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People v. Bonds

Supreme Court of New York, Second Department

January 10, 2018

The People of the State of New York, respondent,
v.
Ronell Bonds, appellant.

          Seymour W. James, Jr., New York, NY (Jeffrey Dellheim of counsel), for appellant, and appellant pro se.

          Eric Gonzalez, District Attorney, Brooklyn, NY (Leonard Joblove and Keith Dolan of counsel), for respondent.

          WILLIAM F. MASTRO, J.P., SHERI S. ROMAN, ROBERT J. MILLER, FRANCESCA E. CONNOLLY, JJ.

          DECISION & ORDER

         Appeal by the defendant from a judgment of the Supreme Court, Kings County (Mangano, Jr., J.), rendered August 14, 2013, convicting him of murder in the first degree, conspiracy in the second degree, criminal possession of a weapon in the second degree, intimidating a witness in the first degree, and tampering with a witness in the first degree, upon a jury verdict, and imposing sentence.

         ORDERED that the judgment is affirmed.

         Contrary to the defendant's contention, the Supreme Court did not improvidently exercise its discretion in declining to discharge a sworn juror who, prior to empanelment, stated that she was experiencing anxiety related to her employment, since the court's inquiry established that the juror's concerns would not adversely impact her ability to serve as a fair and impartial juror (see CPL 270.15[3]; People v DeFreitas, 116 A.D.3d 1078, 1080-1081; People v Morales, 36 A.D.3d 631, 632; People v Echevarria, 30 A.D.3d 537; cf. People v Wells, 63 A.D.3d 967, 968, affd 15 N.Y.3d 927; People v Huntley, 237 A.D.2d 533, 534; People v Bolden, 197 A.D.2d 528, 529; People v Vasquez, 141 A.D.2d 880, 881). The defendant's related assertion that his trial counsel was not afforded an adequate opportunity to question the juror is without merit.

         The defendant's contention, raised in his pro se supplemental brief, that the evidence was legally insufficient to support the convictions because the testimony of his accomplice was not sufficiently corroborated is unpreserved for appellate review (see CPL 470.05[2]) and, in any event, without merit (see People v Caban, 5 N.Y.3d 143, 149; People v Steinberg, 79 N.Y.2d 673, 683; People v Montefusco, 44 A.D.3d 879, 880). Further, viewing the evidence in the light most favorable to the prosecution (see People v Contes, 60 N.Y.2d 620, 621), we find that it was legally sufficient to establish the defendant's guilt beyond a reasonable doubt (see People v Danielson, 9 N.Y.3d 342, 349; People v Bleakley, 69 N.Y.2d 490, 495).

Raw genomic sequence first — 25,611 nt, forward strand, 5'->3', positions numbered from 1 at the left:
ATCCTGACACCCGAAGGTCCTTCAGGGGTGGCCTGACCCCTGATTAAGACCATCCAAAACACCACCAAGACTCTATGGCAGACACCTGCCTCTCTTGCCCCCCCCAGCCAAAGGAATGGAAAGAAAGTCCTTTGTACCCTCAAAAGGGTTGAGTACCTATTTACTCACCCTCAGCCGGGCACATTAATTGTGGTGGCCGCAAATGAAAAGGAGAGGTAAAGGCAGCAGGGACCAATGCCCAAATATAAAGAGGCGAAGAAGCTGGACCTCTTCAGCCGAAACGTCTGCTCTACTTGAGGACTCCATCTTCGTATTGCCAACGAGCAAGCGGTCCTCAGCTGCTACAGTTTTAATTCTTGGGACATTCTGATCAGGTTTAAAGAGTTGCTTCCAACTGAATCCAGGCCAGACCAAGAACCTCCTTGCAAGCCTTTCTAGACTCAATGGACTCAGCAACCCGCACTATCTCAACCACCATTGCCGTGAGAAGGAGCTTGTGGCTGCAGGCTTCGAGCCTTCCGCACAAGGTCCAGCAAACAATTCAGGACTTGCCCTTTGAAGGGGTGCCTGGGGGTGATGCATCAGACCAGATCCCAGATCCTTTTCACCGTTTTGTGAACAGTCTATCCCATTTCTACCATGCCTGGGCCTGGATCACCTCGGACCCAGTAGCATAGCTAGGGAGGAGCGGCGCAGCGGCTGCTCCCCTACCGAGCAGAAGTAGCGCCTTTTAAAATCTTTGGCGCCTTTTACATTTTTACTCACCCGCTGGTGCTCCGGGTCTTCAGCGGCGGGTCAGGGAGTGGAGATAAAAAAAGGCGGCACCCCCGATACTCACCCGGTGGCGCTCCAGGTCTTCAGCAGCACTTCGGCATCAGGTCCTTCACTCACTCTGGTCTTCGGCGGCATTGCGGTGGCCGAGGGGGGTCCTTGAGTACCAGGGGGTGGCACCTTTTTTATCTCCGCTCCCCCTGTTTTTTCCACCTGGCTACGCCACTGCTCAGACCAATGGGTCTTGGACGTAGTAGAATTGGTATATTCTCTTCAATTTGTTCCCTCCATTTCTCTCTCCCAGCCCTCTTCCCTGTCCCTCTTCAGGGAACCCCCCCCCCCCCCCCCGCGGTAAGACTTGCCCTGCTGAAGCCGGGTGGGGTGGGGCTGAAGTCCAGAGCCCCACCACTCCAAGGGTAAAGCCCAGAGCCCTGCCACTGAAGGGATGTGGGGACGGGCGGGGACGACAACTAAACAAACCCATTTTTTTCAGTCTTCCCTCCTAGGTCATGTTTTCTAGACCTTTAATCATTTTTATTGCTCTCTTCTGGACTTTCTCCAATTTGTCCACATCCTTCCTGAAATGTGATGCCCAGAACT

Moreover, in fulfilling our responsibility to conduct an independent review of the weight of the evidence (see CPL 470.15[5]; People v Danielson, 9 N.Y.3d at 348-349), we nevertheless accord great deference to the jury's opportunity to view the witnesses, hear the testimony, and observe demeanor (see People v Mateo, 2 N.Y.3d 383; People v Bleakley, 69 N.Y.2d at 495). Upon reviewing the record here, we are satisfied that the verdict of guilt was not against the weight of the evidence (see People v Romero, 7 N.Y.3d 633).

         The defendant's contention, raised in his pro se supplemental brief, that the Supreme Court failed to comply with the procedure for addressing jury notes set forth by the Court of Appeals in People v O'Rama (78 N.Y.2d 270, 277-278) is unpreserved for appellate review (see People v Ramirez,15 N.Y.3d 824, 825-826; People v Fabers,133 A.D.3d 616, 617). Contrary to the defendant's contention, the alleged failure to comply with the O'Rama procedure did not constitute a mode of proceedings error which would obviate the preservation requirement because it is evident from the record that the court fulfilled its core responsibilities under CPL 310.30 by providing defense counsel with meaningful notice of the content of the jury note (see ...


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